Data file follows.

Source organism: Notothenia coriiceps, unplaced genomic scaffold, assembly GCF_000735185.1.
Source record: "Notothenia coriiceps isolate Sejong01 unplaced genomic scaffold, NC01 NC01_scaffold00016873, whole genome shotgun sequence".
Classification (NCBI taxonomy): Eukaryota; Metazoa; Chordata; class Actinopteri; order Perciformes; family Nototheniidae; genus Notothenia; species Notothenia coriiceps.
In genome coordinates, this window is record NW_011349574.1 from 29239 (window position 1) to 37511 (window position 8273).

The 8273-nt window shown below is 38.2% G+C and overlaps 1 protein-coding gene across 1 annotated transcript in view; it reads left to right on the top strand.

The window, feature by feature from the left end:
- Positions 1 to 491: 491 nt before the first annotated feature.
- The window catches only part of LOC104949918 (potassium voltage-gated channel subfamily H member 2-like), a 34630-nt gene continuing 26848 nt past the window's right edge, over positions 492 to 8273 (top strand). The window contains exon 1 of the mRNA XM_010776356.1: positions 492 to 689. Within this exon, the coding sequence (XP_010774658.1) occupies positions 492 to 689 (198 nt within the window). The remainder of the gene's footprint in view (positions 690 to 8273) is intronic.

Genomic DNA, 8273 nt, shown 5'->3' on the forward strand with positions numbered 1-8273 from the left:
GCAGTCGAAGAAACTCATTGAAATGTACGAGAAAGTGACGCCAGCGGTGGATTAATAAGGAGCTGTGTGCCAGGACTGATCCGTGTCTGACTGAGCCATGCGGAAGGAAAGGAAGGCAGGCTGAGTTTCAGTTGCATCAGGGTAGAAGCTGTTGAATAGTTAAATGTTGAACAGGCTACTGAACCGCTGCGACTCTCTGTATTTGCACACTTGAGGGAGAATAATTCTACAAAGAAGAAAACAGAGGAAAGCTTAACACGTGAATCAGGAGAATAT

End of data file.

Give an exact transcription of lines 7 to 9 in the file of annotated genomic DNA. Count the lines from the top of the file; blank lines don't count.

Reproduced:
- Positions 1 to 491: 491 nt before the first annotated feature.
- The window catches only part of LOC104949918 (potassium voltage-gated channel subfamily H member 2-like), a 34630-nt gene continuing 26848 nt past the window's right edge, over positions 492 to 8273 (top strand). The window contains exon 1 of the mRNA XM_010776356.1: positions 492 to 689. Within this exon, the coding sequence (XP_010774658.1) occupies positions 492 to 689 (198 nt within the window). The remainder of the gene's footprint in view (positions 690 to 8273) is intronic.

Genomic DNA, 8273 nt, shown 5'->3' on the forward strand with positions numbered 1-8273 from the left: